Before we dive further into the topic of adequate procedures as stated in Section 17A (S17A) law, let us take a quick refresher of what this law is all about. S17A law states that a commercial organisation is deemed to have committed an offence if any person associated with the commercial organisation carries out a corrupt act in order to obtain or retain business or advantage for the commercial organisation. In other words, the management of the organisation (Director, Partner, Controller, Officer) will be held accountable for the subordinates’ involvement in any sort of corrupt practices such as embezzlement, bribery and so forth.
As harsh as it may sound, the purpose of this law really is to foster the growth of a business environment, one that is free of corruption. As such, all commercial organisations are encouraged to set in place reasonable measures to ensure their businesses – especially the employers – do not participate in any sort of corrupt practices. In view of this, the Prime Minister’s Office has issued a guideline on Adequate Procedures which organisations can implement to minimise the occurrence of corrupt activities. Furthermore, having in place Adequate Procedures also allows any organisations to gain a suitable defence should they be found liable under this law.
Background Screening in Adequate Procedures
Under Adequate Procedures, there are five key principles, T.R.U.S.T that can be taken into consideration:
T – Top Level Commitment
R – Risk Assessment
U – Undertake Control Measures
S – Systematic Review, Monitoring and Enforcement
T – Training and Communication
Each of these principles notes a list of measures and procedures which an organisation can observe and implement to minimise the risk of being liable for corruption. If you have already implemented background screening as part of your organisation’s SOP, you will be thrilled to know that background screening is considered as one of the measures under Principle 3 of Adequate Procedures, which is ‘Undertake Control Measures’. If you are unsure what this principle entails, let us shed more light on this.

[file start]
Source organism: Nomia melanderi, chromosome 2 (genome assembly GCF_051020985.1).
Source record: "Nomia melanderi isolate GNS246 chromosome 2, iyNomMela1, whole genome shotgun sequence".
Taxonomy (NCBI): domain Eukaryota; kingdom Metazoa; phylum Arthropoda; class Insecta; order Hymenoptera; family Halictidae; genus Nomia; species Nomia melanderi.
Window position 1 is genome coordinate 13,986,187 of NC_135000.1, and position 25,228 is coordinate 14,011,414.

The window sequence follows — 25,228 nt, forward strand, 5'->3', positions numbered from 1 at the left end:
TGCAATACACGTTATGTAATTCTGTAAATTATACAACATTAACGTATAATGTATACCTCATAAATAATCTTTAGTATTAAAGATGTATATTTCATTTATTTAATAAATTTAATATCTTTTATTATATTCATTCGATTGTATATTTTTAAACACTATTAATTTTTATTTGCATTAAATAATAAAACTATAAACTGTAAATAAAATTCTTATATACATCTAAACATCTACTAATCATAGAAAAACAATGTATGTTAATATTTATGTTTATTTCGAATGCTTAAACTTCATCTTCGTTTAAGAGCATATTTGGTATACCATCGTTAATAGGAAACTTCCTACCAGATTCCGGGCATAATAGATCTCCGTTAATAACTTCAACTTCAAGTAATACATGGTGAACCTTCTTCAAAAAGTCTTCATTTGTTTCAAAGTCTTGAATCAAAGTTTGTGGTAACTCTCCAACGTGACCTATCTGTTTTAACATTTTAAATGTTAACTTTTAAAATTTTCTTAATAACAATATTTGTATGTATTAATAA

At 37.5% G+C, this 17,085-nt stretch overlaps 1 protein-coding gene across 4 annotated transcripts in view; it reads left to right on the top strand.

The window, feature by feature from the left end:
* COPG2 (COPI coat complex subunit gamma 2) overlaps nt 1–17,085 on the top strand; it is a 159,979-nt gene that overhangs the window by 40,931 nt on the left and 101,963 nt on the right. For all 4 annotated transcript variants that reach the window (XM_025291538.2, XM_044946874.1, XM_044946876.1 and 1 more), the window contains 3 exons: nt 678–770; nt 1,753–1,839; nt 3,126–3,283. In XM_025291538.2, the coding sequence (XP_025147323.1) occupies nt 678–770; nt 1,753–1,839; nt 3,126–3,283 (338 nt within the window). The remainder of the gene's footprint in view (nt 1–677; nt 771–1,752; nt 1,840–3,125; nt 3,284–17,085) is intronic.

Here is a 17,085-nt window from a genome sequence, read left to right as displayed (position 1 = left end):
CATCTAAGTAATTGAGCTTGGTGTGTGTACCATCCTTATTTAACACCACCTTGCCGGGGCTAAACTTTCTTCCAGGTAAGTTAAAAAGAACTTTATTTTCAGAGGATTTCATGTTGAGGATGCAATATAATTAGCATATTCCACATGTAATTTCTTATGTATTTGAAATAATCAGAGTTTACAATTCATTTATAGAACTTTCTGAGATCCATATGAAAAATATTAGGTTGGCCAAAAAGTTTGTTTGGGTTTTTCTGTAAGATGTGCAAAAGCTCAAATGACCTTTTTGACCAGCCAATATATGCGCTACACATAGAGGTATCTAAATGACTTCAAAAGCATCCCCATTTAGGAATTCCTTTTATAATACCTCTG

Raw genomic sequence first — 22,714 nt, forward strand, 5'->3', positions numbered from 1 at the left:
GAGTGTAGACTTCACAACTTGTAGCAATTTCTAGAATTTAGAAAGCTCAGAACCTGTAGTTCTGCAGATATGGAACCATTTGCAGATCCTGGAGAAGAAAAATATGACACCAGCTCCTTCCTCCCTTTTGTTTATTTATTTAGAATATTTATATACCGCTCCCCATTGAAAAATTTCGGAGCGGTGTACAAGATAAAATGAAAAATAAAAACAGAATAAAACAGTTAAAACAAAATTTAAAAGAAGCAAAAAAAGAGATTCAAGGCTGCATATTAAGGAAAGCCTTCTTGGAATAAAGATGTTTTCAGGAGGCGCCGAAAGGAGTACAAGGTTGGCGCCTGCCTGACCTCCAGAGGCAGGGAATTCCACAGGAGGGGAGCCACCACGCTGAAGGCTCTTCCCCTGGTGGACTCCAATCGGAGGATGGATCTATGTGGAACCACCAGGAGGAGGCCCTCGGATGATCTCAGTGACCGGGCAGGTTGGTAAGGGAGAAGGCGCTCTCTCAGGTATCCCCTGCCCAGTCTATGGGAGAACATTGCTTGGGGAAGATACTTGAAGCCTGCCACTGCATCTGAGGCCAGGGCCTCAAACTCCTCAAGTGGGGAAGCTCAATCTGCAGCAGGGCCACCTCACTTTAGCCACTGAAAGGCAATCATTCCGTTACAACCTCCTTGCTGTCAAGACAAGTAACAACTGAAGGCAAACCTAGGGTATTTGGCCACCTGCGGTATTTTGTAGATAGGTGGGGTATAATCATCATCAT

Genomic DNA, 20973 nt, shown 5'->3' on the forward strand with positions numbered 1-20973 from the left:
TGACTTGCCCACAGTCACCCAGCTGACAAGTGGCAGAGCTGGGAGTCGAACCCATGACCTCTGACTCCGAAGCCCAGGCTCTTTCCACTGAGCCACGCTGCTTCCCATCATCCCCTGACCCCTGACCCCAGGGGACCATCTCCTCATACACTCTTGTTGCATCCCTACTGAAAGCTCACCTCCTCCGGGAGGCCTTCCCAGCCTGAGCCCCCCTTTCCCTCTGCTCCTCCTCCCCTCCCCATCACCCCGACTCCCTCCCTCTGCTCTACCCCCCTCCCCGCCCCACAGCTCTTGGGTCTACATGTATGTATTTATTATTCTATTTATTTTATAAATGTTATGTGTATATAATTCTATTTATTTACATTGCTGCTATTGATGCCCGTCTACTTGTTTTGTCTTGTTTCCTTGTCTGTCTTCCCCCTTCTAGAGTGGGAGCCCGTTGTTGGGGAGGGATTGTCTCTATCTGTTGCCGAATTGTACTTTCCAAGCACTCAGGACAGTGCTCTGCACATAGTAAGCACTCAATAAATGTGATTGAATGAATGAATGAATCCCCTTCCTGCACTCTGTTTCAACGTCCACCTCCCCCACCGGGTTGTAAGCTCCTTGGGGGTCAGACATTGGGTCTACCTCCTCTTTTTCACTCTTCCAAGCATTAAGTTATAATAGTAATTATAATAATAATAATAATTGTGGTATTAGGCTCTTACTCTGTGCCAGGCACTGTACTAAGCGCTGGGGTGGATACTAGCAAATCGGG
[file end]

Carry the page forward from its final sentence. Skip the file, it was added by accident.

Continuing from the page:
In this principle, it states that any commercial organisation should put in place the appropriate controls and measures to address any corruption risks arising from weaknesses in the organisation’s governance framework, processes and procedures. This includes conducting due diligence prior to having any formal engagements or business relationships with any parties, be it employees, board members or even vendors. In this regard, the nature and purpose of background screening , which is to conduct checks on the individual’s personal information, criminal records, employment history and financial history, fits right into the concept of due diligence.
Ultimately, having background screening as part of your organisation’s due diligence practice not only supports your organisation’s commitment to building a healthy working ecosystem, but it acts as a good stepping stone to be prepared for the upcoming S17A law set to be introduced in June 2020.
To find out more about how you can set into motion background screening practices in your company, do reach out to us at https://www.verityintel.com/contact-us/ and our advisor will assist you further.
“At Verity Intelligence, our entire process complies with the Malaysian Personal Data Protection Act as we are very serious about regulatory compliance and respecting the privacy of individuals. The information we obtain, screen or verify from is also publicly and legally available.”